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Legislation would make permanent absentee ballot changes | North Idaho News


Idaho House

BOISE, Idaho (AP) — Lawmakers in Idaho on Monday introduced legislation to make permanent changes to the counting of absentee ballots used in the last general election and spurred by the coronavirus pandemic.


The Senate State Affairs Committee voted to clear the way for a public hearing for the bill intended to make absentee vote counting faster.


Lawmakers during an August special session called due to the pandemic approved a law allowing the opening and scanning of ballots beginning seven days before Election Day that November.


Election officials anticipated a huge surge in absentee ballots as Idaho voters feared going to polls due to the pandemic. Also, the number of actual polls decreased as poll workers, who tend to be older and more susceptible to serious illness if they contract the virus, opted not to take part.


The November election arrived as coronavirus cases surged in the state. Republican Gov. Brad Little a week before the election ordered the state back into stage 3 restrictions to preserve hospital capacity as intertwined healthcare systems showed early signs of buckling.


Idaho officials encouraged absentee and early voting, and about 500,000 of Idaho’s 1 million registered voters used those two options. In all, a record-breaking 880,000 ballots were cast.


Election officials said the new law allowing ballots to be opened and scanned, but not tallied, allowed county clerks to quickly report the election results.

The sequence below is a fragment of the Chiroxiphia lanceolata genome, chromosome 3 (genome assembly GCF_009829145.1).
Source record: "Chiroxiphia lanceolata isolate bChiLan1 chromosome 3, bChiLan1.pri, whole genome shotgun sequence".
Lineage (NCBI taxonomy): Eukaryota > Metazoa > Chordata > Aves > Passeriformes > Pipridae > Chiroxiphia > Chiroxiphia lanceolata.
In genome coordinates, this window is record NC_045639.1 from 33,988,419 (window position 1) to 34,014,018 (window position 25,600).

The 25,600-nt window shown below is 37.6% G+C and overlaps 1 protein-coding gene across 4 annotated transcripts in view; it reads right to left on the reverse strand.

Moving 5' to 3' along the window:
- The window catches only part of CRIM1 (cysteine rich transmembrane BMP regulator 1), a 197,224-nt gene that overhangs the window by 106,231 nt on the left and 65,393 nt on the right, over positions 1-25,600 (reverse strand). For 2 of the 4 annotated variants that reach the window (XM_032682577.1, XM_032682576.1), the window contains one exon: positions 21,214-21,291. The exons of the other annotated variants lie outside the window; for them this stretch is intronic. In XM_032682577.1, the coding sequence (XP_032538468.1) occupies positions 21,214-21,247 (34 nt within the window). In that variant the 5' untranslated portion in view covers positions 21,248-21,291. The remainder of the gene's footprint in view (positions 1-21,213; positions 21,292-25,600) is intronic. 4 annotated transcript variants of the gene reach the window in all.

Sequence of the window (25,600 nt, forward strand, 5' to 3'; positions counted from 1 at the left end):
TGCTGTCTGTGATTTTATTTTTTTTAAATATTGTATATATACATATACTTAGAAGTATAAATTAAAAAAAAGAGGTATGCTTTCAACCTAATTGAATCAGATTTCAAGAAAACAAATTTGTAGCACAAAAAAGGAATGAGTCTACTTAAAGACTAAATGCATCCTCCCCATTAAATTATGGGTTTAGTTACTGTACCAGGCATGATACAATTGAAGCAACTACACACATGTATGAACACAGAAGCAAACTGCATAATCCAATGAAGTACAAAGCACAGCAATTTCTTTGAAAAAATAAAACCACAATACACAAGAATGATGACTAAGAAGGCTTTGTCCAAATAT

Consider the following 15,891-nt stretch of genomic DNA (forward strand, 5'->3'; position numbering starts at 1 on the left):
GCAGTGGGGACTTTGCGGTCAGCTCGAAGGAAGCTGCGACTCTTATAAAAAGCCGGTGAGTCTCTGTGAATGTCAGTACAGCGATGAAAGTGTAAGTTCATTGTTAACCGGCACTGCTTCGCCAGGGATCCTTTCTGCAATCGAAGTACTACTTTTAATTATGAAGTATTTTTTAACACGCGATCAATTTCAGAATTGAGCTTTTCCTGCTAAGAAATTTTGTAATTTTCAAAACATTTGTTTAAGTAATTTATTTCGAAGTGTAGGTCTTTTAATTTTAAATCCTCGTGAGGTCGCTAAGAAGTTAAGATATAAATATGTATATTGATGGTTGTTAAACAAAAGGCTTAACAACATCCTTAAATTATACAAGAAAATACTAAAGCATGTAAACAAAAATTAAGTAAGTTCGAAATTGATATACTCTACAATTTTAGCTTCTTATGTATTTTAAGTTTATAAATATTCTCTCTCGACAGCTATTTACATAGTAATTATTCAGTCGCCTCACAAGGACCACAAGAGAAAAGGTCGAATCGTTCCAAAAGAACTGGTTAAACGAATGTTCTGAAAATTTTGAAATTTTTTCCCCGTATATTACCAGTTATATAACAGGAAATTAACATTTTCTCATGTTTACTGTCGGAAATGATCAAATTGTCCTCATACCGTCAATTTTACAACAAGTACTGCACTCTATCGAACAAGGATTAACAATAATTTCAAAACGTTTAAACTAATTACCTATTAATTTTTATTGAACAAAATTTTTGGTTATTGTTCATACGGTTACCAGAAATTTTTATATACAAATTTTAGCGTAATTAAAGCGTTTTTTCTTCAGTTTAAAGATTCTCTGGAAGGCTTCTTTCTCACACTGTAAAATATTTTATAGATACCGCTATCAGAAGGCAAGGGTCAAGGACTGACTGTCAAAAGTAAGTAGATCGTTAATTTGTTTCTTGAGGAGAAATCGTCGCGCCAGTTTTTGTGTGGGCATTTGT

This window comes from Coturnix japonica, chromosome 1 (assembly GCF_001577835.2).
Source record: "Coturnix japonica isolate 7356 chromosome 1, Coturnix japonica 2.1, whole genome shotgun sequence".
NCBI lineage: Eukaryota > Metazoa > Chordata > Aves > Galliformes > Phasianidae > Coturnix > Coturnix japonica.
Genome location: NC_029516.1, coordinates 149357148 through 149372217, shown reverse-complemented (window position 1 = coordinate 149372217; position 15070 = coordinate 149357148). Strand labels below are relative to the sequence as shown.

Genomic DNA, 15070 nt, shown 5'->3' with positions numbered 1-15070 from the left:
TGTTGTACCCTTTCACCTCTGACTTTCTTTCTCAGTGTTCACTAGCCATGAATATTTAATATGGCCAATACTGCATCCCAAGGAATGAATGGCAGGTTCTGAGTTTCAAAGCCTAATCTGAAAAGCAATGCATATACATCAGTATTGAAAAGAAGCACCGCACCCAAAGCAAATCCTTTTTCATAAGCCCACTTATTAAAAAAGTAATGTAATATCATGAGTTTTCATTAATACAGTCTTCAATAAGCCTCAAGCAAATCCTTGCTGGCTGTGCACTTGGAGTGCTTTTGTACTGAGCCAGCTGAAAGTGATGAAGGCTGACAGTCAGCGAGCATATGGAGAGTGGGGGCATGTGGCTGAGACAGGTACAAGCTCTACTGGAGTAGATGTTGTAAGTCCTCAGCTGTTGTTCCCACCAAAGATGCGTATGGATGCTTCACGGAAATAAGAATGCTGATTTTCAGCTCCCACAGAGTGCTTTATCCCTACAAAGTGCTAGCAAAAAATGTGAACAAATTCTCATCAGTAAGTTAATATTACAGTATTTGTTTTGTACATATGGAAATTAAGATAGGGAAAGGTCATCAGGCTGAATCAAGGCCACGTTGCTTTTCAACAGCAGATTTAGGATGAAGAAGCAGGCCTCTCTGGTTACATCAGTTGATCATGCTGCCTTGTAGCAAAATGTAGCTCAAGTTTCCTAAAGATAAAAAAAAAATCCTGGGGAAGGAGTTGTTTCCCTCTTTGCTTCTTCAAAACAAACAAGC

But that law expired on Dec. 31. Ada County Clerk Phil McGrane said the bill introduced Monday is “effectively just striking that deadline.”


McGrane after the meeting said the change was critical in allowing election officials to timely report the results of the November general election. In Ada County, he said, about 130,000 voters cast absentee ballots in November. That’s five times the number of absentee ballots cast in a previous general election.


McGrane said that he doesn’t expect that many absentee ballots once the pandemic has abated.


“But we expect, just because now people have used it for the first time, there’s a greater comfort with it for some voters and we will see an uptick,” he said.


McGrane also said more legislation involving absentee voting was expected “just to tighten it up.”


“We did have some examples of potential voter fraud that we’re looking into,” he said. “But, again, they’re very small in number here, and so I think everyone should have confidence and faith in the process for absentee, early votes, or election day votes.”

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